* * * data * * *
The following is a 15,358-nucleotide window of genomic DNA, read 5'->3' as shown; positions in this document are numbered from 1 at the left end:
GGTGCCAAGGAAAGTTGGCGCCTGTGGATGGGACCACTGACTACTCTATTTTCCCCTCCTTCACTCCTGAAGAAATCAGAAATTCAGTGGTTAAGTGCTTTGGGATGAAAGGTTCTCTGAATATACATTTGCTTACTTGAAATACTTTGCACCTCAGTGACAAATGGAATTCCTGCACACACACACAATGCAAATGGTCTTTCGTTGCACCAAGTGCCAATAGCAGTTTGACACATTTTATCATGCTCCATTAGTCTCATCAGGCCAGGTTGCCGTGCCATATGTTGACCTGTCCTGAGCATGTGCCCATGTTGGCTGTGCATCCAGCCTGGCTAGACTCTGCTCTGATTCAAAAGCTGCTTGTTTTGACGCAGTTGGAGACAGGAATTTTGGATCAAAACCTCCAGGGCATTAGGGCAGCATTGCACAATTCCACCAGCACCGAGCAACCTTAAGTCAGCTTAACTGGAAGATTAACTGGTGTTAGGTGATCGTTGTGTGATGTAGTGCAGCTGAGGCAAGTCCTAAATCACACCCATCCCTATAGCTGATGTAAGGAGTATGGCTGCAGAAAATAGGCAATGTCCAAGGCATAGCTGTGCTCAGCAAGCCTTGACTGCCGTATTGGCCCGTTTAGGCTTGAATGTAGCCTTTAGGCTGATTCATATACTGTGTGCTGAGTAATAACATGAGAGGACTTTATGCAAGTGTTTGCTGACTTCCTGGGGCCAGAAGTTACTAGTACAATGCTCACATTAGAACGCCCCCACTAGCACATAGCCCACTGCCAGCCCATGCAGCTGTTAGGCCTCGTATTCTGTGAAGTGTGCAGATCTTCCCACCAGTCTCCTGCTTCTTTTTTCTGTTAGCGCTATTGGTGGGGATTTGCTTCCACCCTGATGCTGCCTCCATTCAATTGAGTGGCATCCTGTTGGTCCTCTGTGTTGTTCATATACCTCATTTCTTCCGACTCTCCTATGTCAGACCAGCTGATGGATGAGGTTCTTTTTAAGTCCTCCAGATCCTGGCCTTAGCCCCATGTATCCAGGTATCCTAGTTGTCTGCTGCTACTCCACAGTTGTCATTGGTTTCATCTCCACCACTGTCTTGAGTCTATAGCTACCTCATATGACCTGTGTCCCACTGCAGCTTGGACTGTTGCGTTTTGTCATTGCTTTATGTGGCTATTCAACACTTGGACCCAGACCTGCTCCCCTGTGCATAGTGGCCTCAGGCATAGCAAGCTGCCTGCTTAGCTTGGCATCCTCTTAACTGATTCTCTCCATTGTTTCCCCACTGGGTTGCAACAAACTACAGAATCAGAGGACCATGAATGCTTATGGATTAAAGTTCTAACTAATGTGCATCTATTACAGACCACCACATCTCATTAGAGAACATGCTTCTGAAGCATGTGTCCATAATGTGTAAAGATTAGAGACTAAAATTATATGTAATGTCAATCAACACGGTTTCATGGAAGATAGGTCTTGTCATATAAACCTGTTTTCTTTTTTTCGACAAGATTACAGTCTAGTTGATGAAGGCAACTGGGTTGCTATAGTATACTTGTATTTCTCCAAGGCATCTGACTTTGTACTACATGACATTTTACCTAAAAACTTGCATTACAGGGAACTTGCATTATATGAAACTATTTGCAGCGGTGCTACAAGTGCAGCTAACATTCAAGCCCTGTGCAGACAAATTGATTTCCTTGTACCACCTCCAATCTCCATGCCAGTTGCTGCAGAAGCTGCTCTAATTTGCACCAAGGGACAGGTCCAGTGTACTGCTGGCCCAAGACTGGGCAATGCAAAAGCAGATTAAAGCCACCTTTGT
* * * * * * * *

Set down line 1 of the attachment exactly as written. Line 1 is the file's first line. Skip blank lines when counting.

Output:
The following is a 15,358-nucleotide window of genomic DNA, read 5'->3' as shown; positions in this document are numbered from 1 at the left end: